The Ohio Supreme Court acted properly in authorizing state government to expand its Medicaid program of health insurance for low-income Ohioans. Because of the court’s decision — and the sensible leadership of Gov. John Kasich — 275,000 mostly working-poor adults will get vital coverage starting Jan. 1.
The high court’s 4-3 ruling late last week made the decision appear closer than it was. None of the justices bought the arguments of six Republican state lawmakers and two anti-abortion groups that sought to block Governor Kasich’s expansion plan.
The plaintiffs objected to Mr. Kasich’s use of the state Controlling Board to approve his proposal after the GOP-controlled General Assembly refused to vote on it. They claimed the legislature had shown its intent when it inserted a provision in the state budget prohibiting the Medicaid expansion. But the Republican governor vetoed that language, preventing it from becoming law.
Writing for the court majority, Chief Justice Maureen O’Connor noted that lawmakers did not try to override that veto. As a result, she said, their initial vote against the expansion has no force or effect. “Any other conclusion would create a constitutional crisis,” she added.
Justice Terrence O’Donnell went even further in his dissent, saying the Supreme Court should simply have dismissed the case. “This case involves an impermissible judicial foray into the province of the legislature and raises a political question ... that we ought not to answer,” he said.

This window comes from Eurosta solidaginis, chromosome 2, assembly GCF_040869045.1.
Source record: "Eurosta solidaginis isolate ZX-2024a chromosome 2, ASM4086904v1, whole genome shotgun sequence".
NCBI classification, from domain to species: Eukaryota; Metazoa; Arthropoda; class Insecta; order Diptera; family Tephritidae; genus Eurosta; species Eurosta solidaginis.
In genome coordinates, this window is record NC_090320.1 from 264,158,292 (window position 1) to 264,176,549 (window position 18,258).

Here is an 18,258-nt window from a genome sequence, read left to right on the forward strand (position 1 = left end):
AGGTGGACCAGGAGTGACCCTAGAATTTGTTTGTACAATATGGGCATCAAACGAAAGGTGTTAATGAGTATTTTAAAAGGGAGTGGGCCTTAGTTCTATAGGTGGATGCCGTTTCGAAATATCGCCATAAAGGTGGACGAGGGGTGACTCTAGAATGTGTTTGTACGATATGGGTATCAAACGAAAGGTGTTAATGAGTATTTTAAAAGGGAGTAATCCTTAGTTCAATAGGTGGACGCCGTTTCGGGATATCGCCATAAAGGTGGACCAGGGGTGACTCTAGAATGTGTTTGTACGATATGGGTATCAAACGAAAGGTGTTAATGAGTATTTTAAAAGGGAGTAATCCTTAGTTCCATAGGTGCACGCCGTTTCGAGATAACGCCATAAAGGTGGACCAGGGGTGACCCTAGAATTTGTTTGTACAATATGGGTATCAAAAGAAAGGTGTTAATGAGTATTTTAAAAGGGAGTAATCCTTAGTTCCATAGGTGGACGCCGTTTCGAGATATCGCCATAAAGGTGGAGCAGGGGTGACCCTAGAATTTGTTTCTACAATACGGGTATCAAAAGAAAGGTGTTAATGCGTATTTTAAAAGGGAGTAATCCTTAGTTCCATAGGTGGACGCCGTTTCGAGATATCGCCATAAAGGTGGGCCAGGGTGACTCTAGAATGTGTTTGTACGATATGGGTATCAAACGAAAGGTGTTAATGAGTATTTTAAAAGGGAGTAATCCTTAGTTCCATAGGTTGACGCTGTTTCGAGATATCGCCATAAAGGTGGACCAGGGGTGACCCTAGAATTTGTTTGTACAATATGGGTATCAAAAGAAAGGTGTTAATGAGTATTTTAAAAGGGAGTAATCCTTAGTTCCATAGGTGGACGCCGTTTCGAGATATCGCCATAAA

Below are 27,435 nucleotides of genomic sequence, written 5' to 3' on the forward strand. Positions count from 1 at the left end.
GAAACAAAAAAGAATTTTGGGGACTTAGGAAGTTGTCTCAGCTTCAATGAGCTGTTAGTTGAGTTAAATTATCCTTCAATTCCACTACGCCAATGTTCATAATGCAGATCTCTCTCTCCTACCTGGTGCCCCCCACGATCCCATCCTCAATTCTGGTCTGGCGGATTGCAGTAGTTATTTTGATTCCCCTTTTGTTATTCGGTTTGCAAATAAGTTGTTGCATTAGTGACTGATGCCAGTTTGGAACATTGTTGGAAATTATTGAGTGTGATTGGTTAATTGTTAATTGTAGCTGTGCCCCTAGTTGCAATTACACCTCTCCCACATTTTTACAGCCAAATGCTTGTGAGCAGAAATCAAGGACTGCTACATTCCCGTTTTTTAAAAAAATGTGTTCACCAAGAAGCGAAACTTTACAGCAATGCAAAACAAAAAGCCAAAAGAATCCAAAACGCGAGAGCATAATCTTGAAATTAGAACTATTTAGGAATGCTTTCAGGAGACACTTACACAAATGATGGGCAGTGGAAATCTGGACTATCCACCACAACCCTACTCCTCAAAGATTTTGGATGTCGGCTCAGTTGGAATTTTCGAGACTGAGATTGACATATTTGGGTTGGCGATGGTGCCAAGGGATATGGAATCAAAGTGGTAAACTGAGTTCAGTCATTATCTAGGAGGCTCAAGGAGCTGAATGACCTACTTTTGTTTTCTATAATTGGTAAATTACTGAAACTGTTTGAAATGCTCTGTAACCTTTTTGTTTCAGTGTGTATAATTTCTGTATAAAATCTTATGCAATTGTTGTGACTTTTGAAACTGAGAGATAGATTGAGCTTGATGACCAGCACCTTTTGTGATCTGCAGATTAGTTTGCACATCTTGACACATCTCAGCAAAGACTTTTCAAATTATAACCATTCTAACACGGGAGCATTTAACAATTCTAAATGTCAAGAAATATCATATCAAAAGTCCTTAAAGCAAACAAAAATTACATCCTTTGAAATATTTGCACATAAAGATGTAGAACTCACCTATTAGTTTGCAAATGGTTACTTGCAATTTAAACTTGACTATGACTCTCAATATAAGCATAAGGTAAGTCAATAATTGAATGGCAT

The dreary political back-and-forth should not obscure the importance of the Medicaid plan, which polls suggest most Ohioans support. The federal government will pay for nearly all of the expansion under the Affordable Care Act, providing $13 billion over seven years.
By ensuring health care before emergencies arise for people who previously could not afford insurance or were denied it because of pre-existing conditions, the expansion will save lives and prevent serious illnesses. The Ohioans covered by the expansion include 26,000 veterans and their families, and other disabled and homeless people.
Expansion also will save state and local governments a lot of money, create jobs, strengthen the finances of Ohio hospitals, and prevent costs of treating people who lack coverage from being shifted to employers and people who have private insurance.
Now that the expansion is imminent, lawmakers should forget about attempts to weaken the authority of the Controlling Board, which makes adjustments to the state budget. They should abandon efforts to apply the state’s savings from the expansion to yet another regressive and unnecessary tax cut.
And now that Mr. Kasich has won this victory, he might want to reconsider his refusal to set up a state exchange to sell insurance under the Affordable Care Act, rather than continue to rely on the problem-plagued federal exchange.
Six of the seven justices who ruled in the Medicaid case are Republicans. Tea Party types already are making noises about recruiting challengers to the justices who face re-election next year.
Let them. Such contests would give Ohio voters an opportunity to call the bluff of ideological extremists. And they might even stiffen the spines of Republican lawmakers who think that avoiding primary opposition matters more than representing their constituents adequately.
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